Nobody seems to have a neutral opinion about journalists, particularly now. They’re looked up to as a “last best hope for the republic” or denounced as “enemies of the people”—or something in between. Decide for yourself when you get some first-hand insights into today’s reporters as some of the best of the best discuss life in the trenches.
JAN 15 Cokie and Steve Roberts
If you want to find how Washington really works, you can poll all the newspaper and network reporters on the Hill and the White House, or spend an evening with Steve and Cokie Roberts. These Washington veterans have seen it all. Cokie Roberts, political commentator for ABC News and a senior news analyst for National Public Radio has spent more than 40 years in broadcasting. In 2008 the Library of Congress named her a “Living Legend.” Steve Roberts has been a journalist for almost 50 years, covering some of the major events of his time, from the antiwar movement and student revolts of the 60s and 70s to President Reagan's historic trip to Moscow in 1988 and 12 presidential election campaigns.
Cokie’s book Capital Dames: The Civil War and the Women of Washington, 1848-1868 (Harper) and Steve’s book Every End of This Earth: 13 Families and the New Lives They Made in America (Harper) are available for sale and signing.
JAN 29 April Ryan
As the only black female reporter covering urban issues from the White House, April Ryan has staked out a unique vantage point at the intersection of politics and race. Ryan, who has been a White House correspondent for American Urban Radio Networks since the Clinton era and is also a CNN political analyst, is a formidable presence at White House briefings, where she is known as a dogged questioner. She delivers to her radio listeners and the readers of her Fabric of America news blog sharp insights into urban and minority concerns.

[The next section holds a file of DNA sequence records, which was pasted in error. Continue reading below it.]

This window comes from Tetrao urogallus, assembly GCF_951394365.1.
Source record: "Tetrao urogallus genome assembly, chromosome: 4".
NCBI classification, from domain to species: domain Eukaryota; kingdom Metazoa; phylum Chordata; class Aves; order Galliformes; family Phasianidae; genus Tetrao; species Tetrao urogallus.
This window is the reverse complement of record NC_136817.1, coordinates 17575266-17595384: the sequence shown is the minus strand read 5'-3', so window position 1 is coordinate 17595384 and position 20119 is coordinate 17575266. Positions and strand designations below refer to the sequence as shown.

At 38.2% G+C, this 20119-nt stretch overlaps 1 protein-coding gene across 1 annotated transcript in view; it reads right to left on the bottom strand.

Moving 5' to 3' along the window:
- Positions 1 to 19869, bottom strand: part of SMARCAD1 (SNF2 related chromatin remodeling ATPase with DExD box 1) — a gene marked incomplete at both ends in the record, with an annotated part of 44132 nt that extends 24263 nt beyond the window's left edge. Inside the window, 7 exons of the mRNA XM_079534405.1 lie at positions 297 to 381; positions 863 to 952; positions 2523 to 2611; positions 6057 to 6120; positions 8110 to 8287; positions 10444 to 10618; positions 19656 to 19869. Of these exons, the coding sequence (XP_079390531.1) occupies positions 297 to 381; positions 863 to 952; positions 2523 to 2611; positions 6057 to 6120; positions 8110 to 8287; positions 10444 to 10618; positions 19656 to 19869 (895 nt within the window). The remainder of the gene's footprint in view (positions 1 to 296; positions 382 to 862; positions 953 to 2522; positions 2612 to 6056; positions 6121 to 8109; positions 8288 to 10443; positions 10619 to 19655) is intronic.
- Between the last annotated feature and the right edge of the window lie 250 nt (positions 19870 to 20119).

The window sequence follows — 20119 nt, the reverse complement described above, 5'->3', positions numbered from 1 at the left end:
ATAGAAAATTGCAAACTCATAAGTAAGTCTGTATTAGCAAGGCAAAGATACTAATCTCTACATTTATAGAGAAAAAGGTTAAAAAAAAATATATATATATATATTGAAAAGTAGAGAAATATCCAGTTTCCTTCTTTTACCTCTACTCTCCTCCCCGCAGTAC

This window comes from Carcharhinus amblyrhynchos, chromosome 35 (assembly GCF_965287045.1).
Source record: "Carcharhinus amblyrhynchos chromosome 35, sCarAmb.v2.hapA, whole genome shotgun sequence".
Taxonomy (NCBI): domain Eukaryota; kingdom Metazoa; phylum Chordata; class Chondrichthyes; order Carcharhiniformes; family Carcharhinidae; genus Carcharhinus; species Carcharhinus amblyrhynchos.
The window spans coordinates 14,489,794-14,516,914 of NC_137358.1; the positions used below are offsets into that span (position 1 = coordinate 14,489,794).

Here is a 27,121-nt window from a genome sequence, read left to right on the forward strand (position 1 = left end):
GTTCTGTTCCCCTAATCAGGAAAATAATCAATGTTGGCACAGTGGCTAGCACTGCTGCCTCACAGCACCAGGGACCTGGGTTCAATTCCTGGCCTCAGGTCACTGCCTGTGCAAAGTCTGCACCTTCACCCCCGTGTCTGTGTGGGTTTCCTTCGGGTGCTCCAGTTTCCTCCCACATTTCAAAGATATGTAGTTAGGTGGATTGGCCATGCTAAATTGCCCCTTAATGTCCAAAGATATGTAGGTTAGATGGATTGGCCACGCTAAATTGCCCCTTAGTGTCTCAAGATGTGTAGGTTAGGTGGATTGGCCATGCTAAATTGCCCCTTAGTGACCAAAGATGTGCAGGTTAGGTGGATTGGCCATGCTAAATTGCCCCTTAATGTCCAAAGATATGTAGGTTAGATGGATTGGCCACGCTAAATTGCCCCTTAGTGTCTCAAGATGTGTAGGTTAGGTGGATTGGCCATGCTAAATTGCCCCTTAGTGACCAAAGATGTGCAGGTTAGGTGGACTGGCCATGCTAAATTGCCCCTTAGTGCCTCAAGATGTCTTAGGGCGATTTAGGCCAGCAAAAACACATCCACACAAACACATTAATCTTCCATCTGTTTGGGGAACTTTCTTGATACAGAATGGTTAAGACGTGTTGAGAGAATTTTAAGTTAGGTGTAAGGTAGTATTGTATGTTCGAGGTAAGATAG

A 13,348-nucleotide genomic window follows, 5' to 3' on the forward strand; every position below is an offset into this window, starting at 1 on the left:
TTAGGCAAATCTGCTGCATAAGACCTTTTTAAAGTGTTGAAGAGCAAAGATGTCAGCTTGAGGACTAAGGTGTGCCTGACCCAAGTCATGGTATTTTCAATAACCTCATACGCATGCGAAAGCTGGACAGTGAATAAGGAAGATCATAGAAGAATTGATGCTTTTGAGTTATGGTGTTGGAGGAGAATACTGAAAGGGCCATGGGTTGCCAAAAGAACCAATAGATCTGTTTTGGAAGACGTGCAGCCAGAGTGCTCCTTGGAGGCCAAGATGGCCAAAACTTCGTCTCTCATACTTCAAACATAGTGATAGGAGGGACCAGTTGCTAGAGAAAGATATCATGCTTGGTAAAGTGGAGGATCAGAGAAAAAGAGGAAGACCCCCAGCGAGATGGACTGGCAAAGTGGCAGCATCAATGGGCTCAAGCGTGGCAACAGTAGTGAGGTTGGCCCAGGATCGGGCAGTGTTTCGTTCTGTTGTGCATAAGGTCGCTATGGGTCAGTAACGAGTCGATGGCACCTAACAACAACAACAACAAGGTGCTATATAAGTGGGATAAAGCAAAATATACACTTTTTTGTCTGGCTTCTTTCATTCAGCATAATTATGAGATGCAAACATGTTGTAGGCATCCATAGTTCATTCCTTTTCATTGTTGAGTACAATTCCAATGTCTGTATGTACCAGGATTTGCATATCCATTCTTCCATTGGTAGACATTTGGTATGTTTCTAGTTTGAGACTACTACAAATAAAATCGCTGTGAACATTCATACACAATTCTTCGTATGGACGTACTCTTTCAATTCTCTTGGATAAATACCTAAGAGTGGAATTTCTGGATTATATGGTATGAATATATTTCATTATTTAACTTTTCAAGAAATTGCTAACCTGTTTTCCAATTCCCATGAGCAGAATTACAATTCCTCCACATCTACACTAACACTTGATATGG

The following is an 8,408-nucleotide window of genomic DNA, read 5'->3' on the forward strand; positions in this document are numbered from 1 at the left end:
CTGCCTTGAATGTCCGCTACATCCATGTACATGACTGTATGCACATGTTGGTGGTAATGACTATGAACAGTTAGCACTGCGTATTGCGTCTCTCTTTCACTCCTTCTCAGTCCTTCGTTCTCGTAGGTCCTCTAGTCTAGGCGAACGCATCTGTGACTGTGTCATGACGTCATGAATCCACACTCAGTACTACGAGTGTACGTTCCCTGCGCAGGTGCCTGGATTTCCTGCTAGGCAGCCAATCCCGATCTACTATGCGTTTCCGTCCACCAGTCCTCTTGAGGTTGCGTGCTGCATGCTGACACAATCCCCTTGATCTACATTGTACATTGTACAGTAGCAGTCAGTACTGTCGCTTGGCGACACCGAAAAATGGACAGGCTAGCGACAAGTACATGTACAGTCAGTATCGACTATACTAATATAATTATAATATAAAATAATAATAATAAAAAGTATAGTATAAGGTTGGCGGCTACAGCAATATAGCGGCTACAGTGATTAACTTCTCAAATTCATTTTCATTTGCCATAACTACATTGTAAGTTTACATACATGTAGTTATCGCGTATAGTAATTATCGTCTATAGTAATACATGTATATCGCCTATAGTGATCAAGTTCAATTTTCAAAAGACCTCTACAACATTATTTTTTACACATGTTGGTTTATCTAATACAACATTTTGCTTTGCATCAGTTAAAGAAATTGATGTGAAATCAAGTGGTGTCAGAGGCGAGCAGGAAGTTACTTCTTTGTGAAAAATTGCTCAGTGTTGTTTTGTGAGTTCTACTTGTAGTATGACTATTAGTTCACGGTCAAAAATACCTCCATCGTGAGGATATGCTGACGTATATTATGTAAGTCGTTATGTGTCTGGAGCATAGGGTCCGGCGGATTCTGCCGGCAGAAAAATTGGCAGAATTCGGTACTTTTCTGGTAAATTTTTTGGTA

Her latest book, Under Fire: Reporting from the Frontlines of the Trump White House (Rowman & Littlefield Publishers) is available for sale and signing after the program.
FEB 12 Michael Isikoff
One measure of the quality of an investigative reporter is how many toes he’s stepped on and who they belonged to. Suffice it to say Michael Isikoff, chief investigative correspondent for Yahoo news— past national investigative correspondent for NBC News and Newsweek—hasn’t played favorites. At Newsweek, he broke the Monica Lewinsky story. As a co-author, he unearthed important new information on the links between Russia and the election of Donald Trump. In 2009, he was named on a list of the 50 best and most influential journalists in the nation's capital by Washingtonian magazine.
His book Russian Roulette: The Inside Story of Putin's War on America and the Election of Donald Trump (Twelve) is available for sale and signing after the program.
FEB 26 Paul Danahar
Paul Danahar, BBC’s Americas bureau chief, offers an outsider’s perspective on covering Washington. Danahar previously served as the organization’s Middle East bureau chief and ran the news coverage of the Arab Spring, for which he won two Emmys and a Peabody.
MAR 12 Lawrence O'Donnell
Host of "The Last Word" on MSNBC, Lawrence O’Donnell has seen politics and Washington from all angles. He was a legislative aide to a powerful Democratic senator, a chief of staff of the senate Finance committee, a director of communications for a senatorial election campaign, author, essayist, longtime pundit and executive producer and writer for "The West Wing." From his weeknight perch at MSNBC, O'Donnell draws on all those skills with interviews of the day's newsmakers and a biting essay in which he gets, well, the last word.
His signed book Deadly Force is available for sale after the program.
Photo caption (upper right): Top to bottom: Cokie Roberts, Steven Roberts, April Ryan, Michael Isikoff, Paul Danahar, and Lawrence O’Donnell